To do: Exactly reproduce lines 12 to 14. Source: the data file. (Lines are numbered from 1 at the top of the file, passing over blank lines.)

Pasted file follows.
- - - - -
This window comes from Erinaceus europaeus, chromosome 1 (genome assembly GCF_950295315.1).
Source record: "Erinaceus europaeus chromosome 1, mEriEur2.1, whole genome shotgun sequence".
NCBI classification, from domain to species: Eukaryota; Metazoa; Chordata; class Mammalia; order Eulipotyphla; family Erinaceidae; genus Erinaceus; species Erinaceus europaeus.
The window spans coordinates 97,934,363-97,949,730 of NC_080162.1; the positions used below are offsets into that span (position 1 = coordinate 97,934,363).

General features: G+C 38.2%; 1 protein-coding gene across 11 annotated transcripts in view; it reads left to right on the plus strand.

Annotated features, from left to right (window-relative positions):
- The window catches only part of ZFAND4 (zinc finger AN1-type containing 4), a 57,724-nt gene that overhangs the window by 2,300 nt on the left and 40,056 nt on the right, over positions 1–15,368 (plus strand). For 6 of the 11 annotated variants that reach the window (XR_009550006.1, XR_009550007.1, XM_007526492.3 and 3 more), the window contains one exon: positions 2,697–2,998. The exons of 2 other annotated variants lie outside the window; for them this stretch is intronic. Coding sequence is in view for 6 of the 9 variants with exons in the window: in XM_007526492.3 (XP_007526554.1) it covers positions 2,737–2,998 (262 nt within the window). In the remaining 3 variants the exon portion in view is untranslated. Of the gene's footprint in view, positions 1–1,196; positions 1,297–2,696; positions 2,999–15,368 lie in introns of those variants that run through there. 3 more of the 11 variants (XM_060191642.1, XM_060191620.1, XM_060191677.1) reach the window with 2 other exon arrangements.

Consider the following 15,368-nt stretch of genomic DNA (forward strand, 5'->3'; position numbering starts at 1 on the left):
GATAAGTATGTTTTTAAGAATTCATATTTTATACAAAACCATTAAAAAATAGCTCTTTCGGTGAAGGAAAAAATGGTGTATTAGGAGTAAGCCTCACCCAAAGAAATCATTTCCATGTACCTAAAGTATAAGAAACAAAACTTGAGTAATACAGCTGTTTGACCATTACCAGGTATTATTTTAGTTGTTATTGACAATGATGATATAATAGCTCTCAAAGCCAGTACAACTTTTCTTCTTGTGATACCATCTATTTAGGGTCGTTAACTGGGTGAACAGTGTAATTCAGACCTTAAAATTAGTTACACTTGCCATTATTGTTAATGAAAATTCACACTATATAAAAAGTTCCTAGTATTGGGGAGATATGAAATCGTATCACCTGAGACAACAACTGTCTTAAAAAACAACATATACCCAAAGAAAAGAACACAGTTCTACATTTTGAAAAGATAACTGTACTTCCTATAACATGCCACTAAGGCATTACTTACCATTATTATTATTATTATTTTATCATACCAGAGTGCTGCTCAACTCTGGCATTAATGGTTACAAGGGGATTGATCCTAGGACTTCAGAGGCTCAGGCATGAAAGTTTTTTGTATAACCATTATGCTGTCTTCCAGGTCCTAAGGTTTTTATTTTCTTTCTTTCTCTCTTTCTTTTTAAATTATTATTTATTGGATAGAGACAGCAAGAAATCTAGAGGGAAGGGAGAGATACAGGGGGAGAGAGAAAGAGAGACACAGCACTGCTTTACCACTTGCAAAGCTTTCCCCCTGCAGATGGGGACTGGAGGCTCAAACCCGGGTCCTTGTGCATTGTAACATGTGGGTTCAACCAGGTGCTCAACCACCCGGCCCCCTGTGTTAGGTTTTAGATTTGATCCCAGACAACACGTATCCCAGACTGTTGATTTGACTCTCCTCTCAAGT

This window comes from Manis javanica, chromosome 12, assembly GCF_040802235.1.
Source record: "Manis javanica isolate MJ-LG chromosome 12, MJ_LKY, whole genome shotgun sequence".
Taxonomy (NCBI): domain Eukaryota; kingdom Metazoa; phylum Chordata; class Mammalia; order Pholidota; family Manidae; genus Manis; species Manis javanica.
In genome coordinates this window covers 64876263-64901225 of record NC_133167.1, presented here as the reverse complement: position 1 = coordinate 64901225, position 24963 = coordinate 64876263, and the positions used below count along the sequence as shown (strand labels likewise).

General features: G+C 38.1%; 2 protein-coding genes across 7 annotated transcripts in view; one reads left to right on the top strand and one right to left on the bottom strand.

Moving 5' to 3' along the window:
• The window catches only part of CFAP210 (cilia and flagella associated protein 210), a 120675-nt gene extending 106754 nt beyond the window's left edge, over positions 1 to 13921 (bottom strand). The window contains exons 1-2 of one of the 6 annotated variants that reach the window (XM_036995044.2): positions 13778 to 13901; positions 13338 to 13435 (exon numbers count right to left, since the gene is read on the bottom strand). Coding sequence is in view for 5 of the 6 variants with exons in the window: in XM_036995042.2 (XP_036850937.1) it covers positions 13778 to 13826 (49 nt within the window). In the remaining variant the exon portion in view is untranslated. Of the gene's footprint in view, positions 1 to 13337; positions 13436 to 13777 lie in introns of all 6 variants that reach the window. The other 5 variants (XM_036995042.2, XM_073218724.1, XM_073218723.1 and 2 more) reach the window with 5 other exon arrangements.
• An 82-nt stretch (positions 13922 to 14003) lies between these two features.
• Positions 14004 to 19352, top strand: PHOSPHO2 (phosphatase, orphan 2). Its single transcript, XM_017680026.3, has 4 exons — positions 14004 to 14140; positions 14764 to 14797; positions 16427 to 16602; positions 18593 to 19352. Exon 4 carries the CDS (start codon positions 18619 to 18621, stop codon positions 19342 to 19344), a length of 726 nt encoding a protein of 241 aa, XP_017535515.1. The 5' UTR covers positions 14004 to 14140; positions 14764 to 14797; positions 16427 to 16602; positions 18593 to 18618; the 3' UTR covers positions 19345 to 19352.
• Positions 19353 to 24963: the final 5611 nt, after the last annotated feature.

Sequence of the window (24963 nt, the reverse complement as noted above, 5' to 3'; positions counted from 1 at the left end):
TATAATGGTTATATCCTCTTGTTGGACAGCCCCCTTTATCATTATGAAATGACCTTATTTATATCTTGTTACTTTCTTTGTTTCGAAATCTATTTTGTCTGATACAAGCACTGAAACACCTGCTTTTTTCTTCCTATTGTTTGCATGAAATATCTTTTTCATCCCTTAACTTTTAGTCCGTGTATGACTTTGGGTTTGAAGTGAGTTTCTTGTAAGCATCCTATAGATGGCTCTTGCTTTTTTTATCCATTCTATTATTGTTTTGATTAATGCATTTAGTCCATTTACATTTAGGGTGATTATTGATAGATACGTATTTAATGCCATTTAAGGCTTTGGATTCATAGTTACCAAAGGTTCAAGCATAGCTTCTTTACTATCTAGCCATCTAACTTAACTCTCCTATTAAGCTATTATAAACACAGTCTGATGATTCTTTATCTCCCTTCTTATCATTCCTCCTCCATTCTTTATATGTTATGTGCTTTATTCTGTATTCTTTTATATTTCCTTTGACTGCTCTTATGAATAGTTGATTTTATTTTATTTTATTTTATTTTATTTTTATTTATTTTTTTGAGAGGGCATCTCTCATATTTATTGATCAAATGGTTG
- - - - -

Taxonomy (NCBI): domain Eukaryota; kingdom Metazoa; phylum Chordata; class Mammalia; order Pholidota; family Manidae; genus Manis; species Manis javanica.
In genome coordinates this window covers 64876263-64901225 of record NC_133167.1, presented here as the reverse complement: position 1 = coordinate 64901225, position 24963 = coordinate 64876263, and the positions used below count along the sequence as shown (strand labels likewise).

General features: G+C 38.1%; 2 protein-coding genes across 7 annotated transcripts in view; one reads left to right on the top strand and one right to left on the bottom strand.